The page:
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Bush visit to UK bolsters imperialist ‘war on terror’
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A socialist newsweekly published in the interests of working people
Vol. 67/No. 43December 8, 2003


Save the dates! December 13-14 in New York City:
Red Saturday of volunteer work and Public Meeting:
‘The Bipartisan War Party, Working-Class Resistance,
and Building the Communist Movement.’

lead article
Bush visit to UK bolsters
imperialist ‘war on terror’
‘Stop Bush’ protests, marked by nationalism, aid British rulers

Top, U.S. president George Bush at London press conference with British prime minister Anthony Blair November 20, where both vowed to stay course on occupation of Iraq. Bottom, protest in London on same day, billed by organizers as action to "Stop Bush," drew 100,000. Marchers focused their fire on Washington, letting British rulers off hook.

LONDON—The November 19-21 state visit by U.S. president George Bush to the United Kingdom served to bolster the imperialist foreign policy aims of Washington and London, carried out under the banner of the “war on terrorism.” Bush and Labour prime minister Anthony Blair affirmed this course of strengthening the position of the U.S. and British ruling classes relative to their imperialist competitors in the world, including through the use of military force.

In a keynote speech in London on the first day of his trip, Bush defended what he called the “three pillars” of U.S. foreign policy. One “pillar,” he said, is “the willingness of free nations…to restrain aggression and evil by force”—that is, using military means against governments targeted by Washington, as in Yugoslavia, Afghanistan, and Iraq. Another “pillar” is the use of international organizations, especially the NATO military alliance, to advance the goals of the U.S. rulers.

The third “pillar” cited by the U.S. president was “the global expansion of democracy.” He said, “We cannot rely exclusively on military power to assure our long-term security.”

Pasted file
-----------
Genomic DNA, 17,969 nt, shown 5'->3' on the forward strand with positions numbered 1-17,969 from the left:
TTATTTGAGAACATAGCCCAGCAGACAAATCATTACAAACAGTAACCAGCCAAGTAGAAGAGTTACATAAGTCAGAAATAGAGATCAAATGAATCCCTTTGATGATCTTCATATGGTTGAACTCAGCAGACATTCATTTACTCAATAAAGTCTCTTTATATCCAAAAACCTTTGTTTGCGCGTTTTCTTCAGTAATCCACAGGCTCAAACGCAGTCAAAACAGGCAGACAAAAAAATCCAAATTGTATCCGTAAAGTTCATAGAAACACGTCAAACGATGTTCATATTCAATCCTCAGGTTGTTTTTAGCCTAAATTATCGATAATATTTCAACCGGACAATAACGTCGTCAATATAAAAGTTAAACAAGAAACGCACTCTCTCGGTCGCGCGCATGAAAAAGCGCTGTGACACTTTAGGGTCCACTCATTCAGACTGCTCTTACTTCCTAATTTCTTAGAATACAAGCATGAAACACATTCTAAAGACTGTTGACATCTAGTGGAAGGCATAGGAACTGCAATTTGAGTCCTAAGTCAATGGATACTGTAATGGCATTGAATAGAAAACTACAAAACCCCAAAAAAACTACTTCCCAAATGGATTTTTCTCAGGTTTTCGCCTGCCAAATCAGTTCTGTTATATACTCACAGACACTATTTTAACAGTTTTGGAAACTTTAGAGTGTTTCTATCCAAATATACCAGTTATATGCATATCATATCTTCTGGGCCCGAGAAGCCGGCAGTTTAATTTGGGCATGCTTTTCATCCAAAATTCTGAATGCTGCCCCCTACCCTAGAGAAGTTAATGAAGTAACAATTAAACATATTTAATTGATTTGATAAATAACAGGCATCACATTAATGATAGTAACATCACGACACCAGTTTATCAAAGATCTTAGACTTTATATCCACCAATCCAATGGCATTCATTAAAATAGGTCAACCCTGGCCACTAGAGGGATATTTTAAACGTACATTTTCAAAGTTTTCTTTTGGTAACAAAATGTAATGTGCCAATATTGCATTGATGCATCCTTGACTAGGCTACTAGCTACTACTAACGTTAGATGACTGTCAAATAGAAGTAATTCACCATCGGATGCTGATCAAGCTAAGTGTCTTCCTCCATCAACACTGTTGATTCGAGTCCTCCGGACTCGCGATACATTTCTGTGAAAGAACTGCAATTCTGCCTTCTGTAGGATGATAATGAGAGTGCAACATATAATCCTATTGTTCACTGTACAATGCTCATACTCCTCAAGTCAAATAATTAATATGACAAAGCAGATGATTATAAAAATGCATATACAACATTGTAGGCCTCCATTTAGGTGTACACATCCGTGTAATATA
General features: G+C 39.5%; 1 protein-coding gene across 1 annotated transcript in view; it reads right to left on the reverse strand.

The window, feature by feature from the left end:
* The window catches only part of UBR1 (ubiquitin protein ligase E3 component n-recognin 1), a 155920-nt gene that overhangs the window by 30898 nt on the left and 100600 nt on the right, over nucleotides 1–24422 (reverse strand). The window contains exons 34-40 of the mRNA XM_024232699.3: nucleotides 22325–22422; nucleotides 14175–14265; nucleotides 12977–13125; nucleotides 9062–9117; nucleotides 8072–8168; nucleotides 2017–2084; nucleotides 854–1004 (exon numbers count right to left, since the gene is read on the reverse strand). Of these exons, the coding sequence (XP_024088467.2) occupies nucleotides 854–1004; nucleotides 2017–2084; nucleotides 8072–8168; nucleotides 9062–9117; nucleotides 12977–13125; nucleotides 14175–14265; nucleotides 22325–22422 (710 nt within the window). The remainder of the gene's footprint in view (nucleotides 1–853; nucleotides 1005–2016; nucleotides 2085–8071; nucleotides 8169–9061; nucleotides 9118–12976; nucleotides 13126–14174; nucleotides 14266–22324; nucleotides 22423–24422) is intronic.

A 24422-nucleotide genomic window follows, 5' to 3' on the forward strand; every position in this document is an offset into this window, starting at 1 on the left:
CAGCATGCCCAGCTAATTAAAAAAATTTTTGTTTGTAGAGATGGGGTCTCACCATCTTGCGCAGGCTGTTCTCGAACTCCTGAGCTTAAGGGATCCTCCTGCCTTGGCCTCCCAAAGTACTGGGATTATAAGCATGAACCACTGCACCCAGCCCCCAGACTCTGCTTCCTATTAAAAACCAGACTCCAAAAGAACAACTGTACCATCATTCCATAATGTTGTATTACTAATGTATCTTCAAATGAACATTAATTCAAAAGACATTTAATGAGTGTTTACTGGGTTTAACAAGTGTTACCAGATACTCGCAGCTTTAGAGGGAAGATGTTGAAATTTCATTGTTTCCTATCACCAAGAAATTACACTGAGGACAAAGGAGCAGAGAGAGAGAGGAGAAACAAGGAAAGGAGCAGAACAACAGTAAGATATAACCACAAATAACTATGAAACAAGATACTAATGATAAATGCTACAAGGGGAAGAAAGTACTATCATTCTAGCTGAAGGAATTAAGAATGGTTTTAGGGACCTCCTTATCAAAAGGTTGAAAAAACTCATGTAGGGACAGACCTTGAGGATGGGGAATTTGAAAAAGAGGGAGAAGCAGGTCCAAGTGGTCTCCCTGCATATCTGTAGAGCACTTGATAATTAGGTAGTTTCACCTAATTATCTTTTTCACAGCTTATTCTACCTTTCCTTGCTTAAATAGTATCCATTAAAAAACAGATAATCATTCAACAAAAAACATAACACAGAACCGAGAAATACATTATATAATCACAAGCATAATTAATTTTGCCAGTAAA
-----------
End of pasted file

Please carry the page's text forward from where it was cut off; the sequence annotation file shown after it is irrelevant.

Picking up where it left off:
Bush indicated that Washington’s goal is not to establish dictatorships but to press for certain benchmarks of bourgeois democracy in a way that will advance the U.S. rulers’ dominance in the Mideast politically, not just militarily. These include elections, religious freedom, freedom of the press, and “new protections for women.” Clearly referring to Saudi Arabia and other countries, he added, “We will expect a higher standard from our friends in the region.” Meeting such standards, of course, makes the job of U.S. imperialism more complex than simply imposing completely subservient regimes.

The success of the U.S. president’s trip was only reinforced by the anti-American, pro-British tone of the demonstrations in the United Kingdom, organized by the Stop the War Coalition and other forces around the theme “Stop Bush.” Focusing their fire on the U.S. government and portraying Blair as a mere “puppet” of Washington, they buttressed the nationalist framework of the British rulers’ efforts to assert their own imperialist interests in the world.

During his visit, Bush gave the streets to the opposition, not carrying out a major motorcade or many public appearances. The anti-Bush protests, however, were smaller than earlier peace actions.

In the first full state visit ever by a U.S. president to the United Kingdom, Bush joined with Blair in highlighting the “special relationship” between the two governments. Since the post-World War II period, the phrase “special relationship” has been used to refer to the long-term strategic military alliance and economic ties between the wealthy ruling families on either side of the Atlantic. Because of their declining world role, Britain’s rulers have relied on this alliance to give them extra clout in their rivalry with other imperialist powers in Europe.

London currently has 9,000 troops in the imperialist occupation force in Iraq—the largest contingent after the 130,000 U.S. troops.

After the United Kingdom, the imperialist power that has aligned itself most closely with Washington is Italy, one of the governments that have received the short end of the stick as members of the European Union, which is dominated by German and French imperialism. With 3,000 soldiers, Rome has the third-largest number of troops in Iraq, followed by 2,350 from Poland, 1,650 from Ukraine, 1,254 from Spain, 1,100 from the Netherlands, and 800 from Australia.  
Visit fuels big-business debate
Bush’s visit fueled an ongoing debate among capitalist politicians and in the big-business press here around Britain’s relations with Europe and the United States. It reflected the divisions in the British ruling class over how to shore up the place of British imperialism in the world—between those who favor closer ties to the European Union, which is dominated by Berlin and Paris, and those who advocate adhering more strictly to the role of remaining Washington’s junior partner.